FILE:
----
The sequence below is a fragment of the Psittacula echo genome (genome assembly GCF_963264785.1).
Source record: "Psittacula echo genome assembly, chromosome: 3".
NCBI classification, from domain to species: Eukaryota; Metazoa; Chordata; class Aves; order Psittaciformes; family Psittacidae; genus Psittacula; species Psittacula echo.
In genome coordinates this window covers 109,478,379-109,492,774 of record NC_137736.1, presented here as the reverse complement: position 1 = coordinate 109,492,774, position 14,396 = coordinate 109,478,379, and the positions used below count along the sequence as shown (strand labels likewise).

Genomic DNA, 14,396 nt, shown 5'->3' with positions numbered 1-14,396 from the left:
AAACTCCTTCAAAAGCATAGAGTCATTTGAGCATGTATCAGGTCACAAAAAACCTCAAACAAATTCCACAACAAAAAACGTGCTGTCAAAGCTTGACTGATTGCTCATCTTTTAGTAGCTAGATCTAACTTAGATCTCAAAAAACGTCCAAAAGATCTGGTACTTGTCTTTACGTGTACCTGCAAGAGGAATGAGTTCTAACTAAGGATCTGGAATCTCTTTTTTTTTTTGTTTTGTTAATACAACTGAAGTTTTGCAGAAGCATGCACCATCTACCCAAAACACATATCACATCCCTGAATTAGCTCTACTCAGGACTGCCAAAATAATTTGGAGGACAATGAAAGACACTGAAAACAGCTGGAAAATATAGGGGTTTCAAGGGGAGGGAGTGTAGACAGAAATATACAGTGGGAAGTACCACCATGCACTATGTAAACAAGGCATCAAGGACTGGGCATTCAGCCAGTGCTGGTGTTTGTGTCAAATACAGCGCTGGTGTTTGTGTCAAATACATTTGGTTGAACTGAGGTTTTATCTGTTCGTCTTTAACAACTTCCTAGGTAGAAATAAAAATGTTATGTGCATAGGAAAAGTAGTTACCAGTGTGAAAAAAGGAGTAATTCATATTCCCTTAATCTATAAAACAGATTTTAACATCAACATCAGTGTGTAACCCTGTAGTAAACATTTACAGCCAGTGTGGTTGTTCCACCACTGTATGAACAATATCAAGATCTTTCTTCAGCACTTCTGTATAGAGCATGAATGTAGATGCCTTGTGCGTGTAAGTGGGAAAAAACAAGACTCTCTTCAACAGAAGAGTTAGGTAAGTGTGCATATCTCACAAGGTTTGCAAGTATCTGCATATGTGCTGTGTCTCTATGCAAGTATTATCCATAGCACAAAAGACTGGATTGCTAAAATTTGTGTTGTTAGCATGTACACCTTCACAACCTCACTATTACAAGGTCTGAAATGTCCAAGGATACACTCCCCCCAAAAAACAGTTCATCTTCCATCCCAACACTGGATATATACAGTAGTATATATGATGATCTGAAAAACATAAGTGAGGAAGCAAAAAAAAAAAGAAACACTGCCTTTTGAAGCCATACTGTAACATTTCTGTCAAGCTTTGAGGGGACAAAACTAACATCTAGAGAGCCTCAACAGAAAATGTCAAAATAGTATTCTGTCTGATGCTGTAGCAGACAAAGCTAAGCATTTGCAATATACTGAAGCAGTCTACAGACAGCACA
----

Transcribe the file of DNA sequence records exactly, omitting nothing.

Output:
The sequence below is a fragment of the Psittacula echo genome (genome assembly GCF_963264785.1).
Source record: "Psittacula echo genome assembly, chromosome: 3".
NCBI classification, from domain to species: Eukaryota; Metazoa; Chordata; class Aves; order Psittaciformes; family Psittacidae; genus Psittacula; species Psittacula echo.
In genome coordinates this window covers 109,478,379-109,492,774 of record NC_137736.1, presented here as the reverse complement: position 1 = coordinate 109,492,774, position 14,396 = coordinate 109,478,379, and the positions used below count along the sequence as shown (strand labels likewise).

Genomic DNA, 14,396 nt, shown 5'->3' with positions numbered 1-14,396 from the left:
AAACTCCTTCAAAAGCATAGAGTCATTTGAGCATGTATCAGGTCACAAAAAACCTCAAACAAATTCCACAACAAAAAACGTGCTGTCAAAGCTTGACTGATTGCTCATCTTTTAGTAGCTAGATCTAACTTAGATCTCAAAAAACGTCCAAAAGATCTGGTACTTGTCTTTACGTGTACCTGCAAGAGGAATGAGTTCTAACTAAGGATCTGGAATCTCTTTTTTTTTTTGTTTTGTTAATACAACTGAAGTTTTGCAGAAGCATGCACCATCTACCCAAAACACATATCACATCCCTGAATTAGCTCTACTCAGGACTGCCAAAATAATTTGGAGGACAATGAAAGACACTGAAAACAGCTGGAAAATATAGGGGTTTCAAGGGGAGGGAGTGTAGACAGAAATATACAGTGGGAAGTACCACCATGCACTATGTAAACAAGGCATCAAGGACTGGGCATTCAGCCAGTGCTGGTGTTTGTGTCAAATACAGCGCTGGTGTTTGTGTCAAATACATTTGGTTGAACTGAGGTTTTATCTGTTCGTCTTTAACAACTTCCTAGGTAGAAATAAAAATGTTATGTGCATAGGAAAAGTAGTTACCAGTGTGAAAAAAGGAGTAATTCATATTCCCTTAATCTATAAAACAGATTTTAACATCAACATCAGTGTGTAACCCTGTAGTAAACATTTACAGCCAGTGTGGTTGTTCCACCACTGTATGAACAATATCAAGATCTTTCTTCAGCACTTCTGTATAGAGCATGAATGTAGATGCCTTGTGCGTGTAAGTGGGAAAAAACAAGACTCTCTTCAACAGAAGAGTTAGGTAAGTGTGCATATCTCACAAGGTTTGCAAGTATCTGCATATGTGCTGTGTCTCTATGCAAGTATTATCCATAGCACAAAAGACTGGATTGCTAAAATTTGTGTTGTTAGCATGTACACCTTCACAACCTCACTATTACAAGGTCTGAAATGTCCAAGGATACACTCCCCCCAAAAAACAGTTCATCTTCCATCCCAACACTGGATATATACAGTAGTATATATGATGATCTGAAAAACATAAGTGAGGAAGCAAAAAAAAAAAGAAACACTGCCTTTTGAAGCCATACTGTAACATTTCTGTCAAGCTTTGAGGGGACAAAACTAACATCTAGAGAGCCTCAACAGAAAATGTCAAAATAGTATTCTGTCTGATGCTGTAGCAGACAAAGCTAAGCATTTGCAATATACTGAAGCAGTCTACAGACAGCACA